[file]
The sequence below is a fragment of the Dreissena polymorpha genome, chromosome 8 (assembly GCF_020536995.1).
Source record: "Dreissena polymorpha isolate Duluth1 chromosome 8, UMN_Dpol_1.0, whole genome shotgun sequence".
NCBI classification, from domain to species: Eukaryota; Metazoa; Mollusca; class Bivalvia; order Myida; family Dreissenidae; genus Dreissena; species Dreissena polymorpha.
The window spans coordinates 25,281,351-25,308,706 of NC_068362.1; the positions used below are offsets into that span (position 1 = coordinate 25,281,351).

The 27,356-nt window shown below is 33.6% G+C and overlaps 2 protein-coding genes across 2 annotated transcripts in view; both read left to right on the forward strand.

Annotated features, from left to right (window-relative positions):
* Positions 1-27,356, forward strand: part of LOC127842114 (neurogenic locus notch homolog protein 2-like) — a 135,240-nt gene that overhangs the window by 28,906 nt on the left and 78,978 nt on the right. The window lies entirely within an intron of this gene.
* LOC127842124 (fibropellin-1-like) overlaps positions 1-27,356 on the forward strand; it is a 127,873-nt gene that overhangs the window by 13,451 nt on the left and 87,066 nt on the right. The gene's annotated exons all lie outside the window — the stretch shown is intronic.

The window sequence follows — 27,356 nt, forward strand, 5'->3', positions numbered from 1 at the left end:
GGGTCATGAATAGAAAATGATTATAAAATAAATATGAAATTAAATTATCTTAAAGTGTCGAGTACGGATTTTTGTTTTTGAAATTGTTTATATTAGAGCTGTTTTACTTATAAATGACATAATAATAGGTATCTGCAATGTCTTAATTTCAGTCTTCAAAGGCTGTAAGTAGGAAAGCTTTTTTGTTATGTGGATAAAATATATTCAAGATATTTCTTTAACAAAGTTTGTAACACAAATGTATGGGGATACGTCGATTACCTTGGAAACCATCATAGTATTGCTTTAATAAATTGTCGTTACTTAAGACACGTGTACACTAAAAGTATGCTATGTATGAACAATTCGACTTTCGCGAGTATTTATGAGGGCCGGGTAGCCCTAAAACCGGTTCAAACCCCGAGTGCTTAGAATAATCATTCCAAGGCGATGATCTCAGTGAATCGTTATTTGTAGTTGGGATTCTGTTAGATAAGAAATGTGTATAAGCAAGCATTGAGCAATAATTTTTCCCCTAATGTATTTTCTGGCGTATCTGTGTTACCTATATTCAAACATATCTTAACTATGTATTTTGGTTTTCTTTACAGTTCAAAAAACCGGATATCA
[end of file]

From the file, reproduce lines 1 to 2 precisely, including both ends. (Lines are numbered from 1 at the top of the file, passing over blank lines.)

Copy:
The sequence below is a fragment of the Dreissena polymorpha genome, chromosome 8 (assembly GCF_020536995.1).
Source record: "Dreissena polymorpha isolate Duluth1 chromosome 8, UMN_Dpol_1.0, whole genome shotgun sequence".